What outdoor enthusiast hasn’t dreamt of trekking up a mountain or climbing up a ledge overlooking a beautiful pass?


The Catalyst sat down with Jamie Sarafan, a sophomore climbing instructor at the Kellogg Climbing Gym, to talk about the classes that are available at the gym this semester to help these outdoor dreams come true.


Sarafan, who has been climbing for about five years, has experience ice climbing, rock climbing, traditional climbing, and even guiding.


A huge variety of classes are available at the climbing gym, but Jamie mainly instructs an intro to anchor building, knots and hitches, and an intro to sport cleaning, all of which are prerequisite courses for future climbing leaders in the Outdoor Education Department.


To become a leader, candidates have to have a solid background in climbing and gain belay and lead certification through the Kellogg Climbing Gym. Also, prospective leaders have to take the prerequisite classes mentioned above as well as do a weekend-long climbing leader training.


“It is a big time commitment, but I absolutely love teaching people about all kinds of climbing,” Sarafan said.


Jamie’s classes are fit for everyone with belay certification from the climbing gym, but are especially tailored to those with at least few months of climbing experience. It is valuable for a climber at any level to take these courses because learning information from a new perspective can always add a level of depth to a climber’s experiences.


Going through the leadership process, climbers have the opportunity to learn so many different ways to do things and are able to improve on their skills.


“If you have an open mind when it comes to refreshing and expanding on your knowledge, these classes will be perfect for you,” said Sarafan. “Plus, they’re a lot of fun.”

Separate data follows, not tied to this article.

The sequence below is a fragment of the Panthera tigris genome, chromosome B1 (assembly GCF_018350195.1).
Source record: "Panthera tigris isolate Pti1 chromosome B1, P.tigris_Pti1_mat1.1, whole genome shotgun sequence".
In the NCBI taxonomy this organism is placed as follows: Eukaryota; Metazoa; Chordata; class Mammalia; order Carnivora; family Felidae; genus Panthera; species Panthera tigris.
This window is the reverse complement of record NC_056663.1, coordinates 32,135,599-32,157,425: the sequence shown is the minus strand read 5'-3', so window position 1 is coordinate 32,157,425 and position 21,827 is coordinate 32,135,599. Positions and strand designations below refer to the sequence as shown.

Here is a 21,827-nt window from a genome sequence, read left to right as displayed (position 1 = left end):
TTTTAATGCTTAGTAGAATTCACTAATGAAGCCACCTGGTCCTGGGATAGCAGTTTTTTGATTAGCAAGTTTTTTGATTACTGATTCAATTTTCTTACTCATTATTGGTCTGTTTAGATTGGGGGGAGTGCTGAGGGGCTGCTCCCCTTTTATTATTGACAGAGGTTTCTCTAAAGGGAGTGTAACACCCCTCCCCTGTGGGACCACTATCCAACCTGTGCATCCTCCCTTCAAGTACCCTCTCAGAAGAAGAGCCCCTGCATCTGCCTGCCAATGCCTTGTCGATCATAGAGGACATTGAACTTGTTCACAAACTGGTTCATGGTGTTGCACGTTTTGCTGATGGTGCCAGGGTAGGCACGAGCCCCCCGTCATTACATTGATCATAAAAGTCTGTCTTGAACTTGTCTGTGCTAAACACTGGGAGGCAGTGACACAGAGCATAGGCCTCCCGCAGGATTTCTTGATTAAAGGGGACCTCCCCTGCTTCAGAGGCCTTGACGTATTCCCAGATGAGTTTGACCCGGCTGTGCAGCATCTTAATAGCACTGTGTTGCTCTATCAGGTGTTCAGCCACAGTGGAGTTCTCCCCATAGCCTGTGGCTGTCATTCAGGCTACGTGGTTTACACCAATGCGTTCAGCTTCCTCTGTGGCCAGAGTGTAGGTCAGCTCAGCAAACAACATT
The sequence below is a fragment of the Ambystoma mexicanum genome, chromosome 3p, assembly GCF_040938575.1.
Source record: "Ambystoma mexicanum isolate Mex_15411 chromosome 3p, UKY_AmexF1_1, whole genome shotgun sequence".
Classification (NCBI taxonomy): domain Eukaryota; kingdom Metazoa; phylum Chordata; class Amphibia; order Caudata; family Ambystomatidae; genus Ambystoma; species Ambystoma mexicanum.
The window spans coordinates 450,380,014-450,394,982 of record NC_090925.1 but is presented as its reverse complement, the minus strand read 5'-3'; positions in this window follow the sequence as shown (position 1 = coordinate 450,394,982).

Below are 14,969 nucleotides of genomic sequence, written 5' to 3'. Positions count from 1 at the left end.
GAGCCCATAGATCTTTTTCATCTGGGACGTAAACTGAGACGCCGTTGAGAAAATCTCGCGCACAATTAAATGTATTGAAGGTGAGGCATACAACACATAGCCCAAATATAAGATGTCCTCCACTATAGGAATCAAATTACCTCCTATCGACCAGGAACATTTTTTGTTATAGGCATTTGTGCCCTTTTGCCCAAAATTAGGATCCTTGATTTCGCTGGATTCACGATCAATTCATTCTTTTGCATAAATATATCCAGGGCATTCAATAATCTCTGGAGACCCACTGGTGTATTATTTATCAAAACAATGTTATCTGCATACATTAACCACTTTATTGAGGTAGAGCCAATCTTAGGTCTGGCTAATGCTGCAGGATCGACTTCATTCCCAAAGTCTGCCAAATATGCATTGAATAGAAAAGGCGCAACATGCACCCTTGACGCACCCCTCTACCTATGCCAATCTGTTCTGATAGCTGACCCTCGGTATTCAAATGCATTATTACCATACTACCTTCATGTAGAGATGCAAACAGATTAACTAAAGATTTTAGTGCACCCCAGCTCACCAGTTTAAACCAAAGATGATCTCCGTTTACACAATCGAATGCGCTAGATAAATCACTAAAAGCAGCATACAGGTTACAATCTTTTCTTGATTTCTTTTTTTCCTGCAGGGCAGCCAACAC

Sarafan hopes that all of her students gain important knowledge and learn crucial safety techniques in her classes. All of the instructors here at CC are concerned about safety, and Sarafan especially tries to instill in people the idea that even if guiding or leading climbing for fun, safety measures are critical to keeping everyone safe.


Some people can be careless about climbing when it’s just for fun, and a main priority of the introductory climbing classes are to stress the thought that everyone should always use the highest degree of caution.


In a typical class, which meets usually for a couple of hours just once a week, a myriad of information is covered.


“The first thing I do is have people introduce themselves, as well as give me their goals for the class,” Sarafan said. “That is really helpful for me so that I can see what the students want to get out of the class, and can tailor my lessons to their wants and needs. After that, we go over the different styles of climbing. We then go over the different kinds of climbing knots.”


The class then moves into sport anchors, which are fixed bolts and anchors in the wall. The class concludes with traditional anchors, in which climbers use the natural environment to anchor themselves to the rock, the class gives attendees a full range of knowledge.


“Finally, we go over the technical aspects of creating an anchor, and that’s a typical class,” Sarafan said.


CC has given students great opportunities with expensive gear and education, and these classes afford an element of accessibility to people interested in climbing.


“Students so far are excited to take advantage of the climbing opportunities,” Sarafan said.
























Nila Horner

Staff Writer


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